I had the opportunity this past weekend to travel to Kansas City with my wife.  She is a quite accomplished artist and wanted to see the Spectrum Fantastic Art Live expo.  I tagged along as driver, gofor and enjoyed the relatively quiet time we were able to spend together away from the normal day-to-day.  Even as a purely right-brain accountant, I was mesmerized by the exceptional level of talent at this event, both in terms of the extent of their imaginations and the subsequent ability to translate it to paper or sculpture.

There were numerous workshops and panel discussions in which to participate as well.  Mostly, I used that time to occupy myself either by reading or for several hours on Saturday, taking a hike to the National World War I museum and spending several hours there.  I did, though, sit in on a couple of the discussions just because I knew of the speakers or their work or because there was something in the subject matter that I thought might be interesting.

In one of those panels, a couple of statements really stood out.  She told the audience that, when submitting their portfolios, they were hired based on their worst work.  That got my attention.  She explained that the portfolio can contain all the best work of an artist, but that work may or may not be what comes out once they’re hired.  The worst work, though, gives them a good idea of the minimum they could expect.  If their product was of that level, then they knew that had something they could work with.


Boy did that set off some synaptic fireworks!  It took about fifteen seconds for me to get out my trusty Moleskine notebook and pen and get those ideas onto paper.  This was something I didn’t want to forget (I’m getting old…) and knew I’d want to start getting those associations rolling around in my head onto these pages.

See, the concept works out for us exactly the same in the dojo, or even more importantly, on the street.  We succeed in the dojo and survive in combat based on our worst techniques. 

Makes sense, doesn’t it?  If I’m set upon by somebody intent on doing me harm will I truly have the luxury of choosing what technique will be the one used?  Will my trusty eye-gouge-throat-strike-takedown-into-an-arm-break combination be what comes out and saves the day?  Will I get to deliver one of the femur-shattering mawashi geri that I practice over and over, making the heavy bag in the basement cry for mercy?  Boy, would that ever be cool!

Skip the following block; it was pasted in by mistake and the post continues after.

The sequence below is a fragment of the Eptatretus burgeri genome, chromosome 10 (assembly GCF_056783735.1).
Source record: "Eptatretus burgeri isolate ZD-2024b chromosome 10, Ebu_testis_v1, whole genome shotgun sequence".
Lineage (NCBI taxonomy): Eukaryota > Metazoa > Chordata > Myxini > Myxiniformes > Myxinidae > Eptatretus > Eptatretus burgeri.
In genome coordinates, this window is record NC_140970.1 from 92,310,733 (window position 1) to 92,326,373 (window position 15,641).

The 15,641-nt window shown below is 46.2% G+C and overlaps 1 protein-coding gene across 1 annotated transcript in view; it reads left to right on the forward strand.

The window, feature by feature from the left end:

But here’s the rub.  Mr. Bad Guy isn’t going to strike a threatening pose and let me dictate the method and speed of his attack.  In all reality, its very unlikely that I’m even going to know he’s there until battle is already joined.  That’s the trick about assault.  The bad guy isn’t interested in a fight, he wants a complicit victim.  Our response has to be hard, fast, brutal and effective.  It has to be almost from instinct.  It has to be what’s given to us, be it exposed ribs, an arm or leg left within reach or an attacker that’s presented himself in such a way as to be vulnerable to a throw or takedown.  We don’t get to choose, we only get to respond. 

What happens if we aren’t prepared to make use of the bad guy’s exposed targets because we tend to over-practice what we like and shun the more mundane?  If I am in position to finish matters with a solidly placed hidari gyaku tsuki, but have treated the technique with disdain because that’s not my strong side, have I just lost this battle?  If I’ve decided I would rather practice kata than throwing because I’m not in the mood to be taking falls have I set myself up for failure when things get close-in?  Is the inverse true if I’d rather throw than kick? 

We place self-imposed limits on ourselves when we give in to what we “want” to work on vs. what we “need” to work on.  Everybody has their favorite techniques and those that work best for them, that’s natural.  They cannot, though, be the sole focus of our training simply because we may not get the chance to use them when it really matters.  When that happens, we better be ready with some worthwhile alternatives.

And to those of you that have visions of testing in the future, do you see how this applies as well?

Last weekend gave me the opportunity for some serious introspection as to what I should be working on and how much, as well as realizing that I cannot depend too much on my “patented” or otherwise favorite or strongest techniques.

I’ve been given an education from an unexpected source.  Now I have to take advantage of it.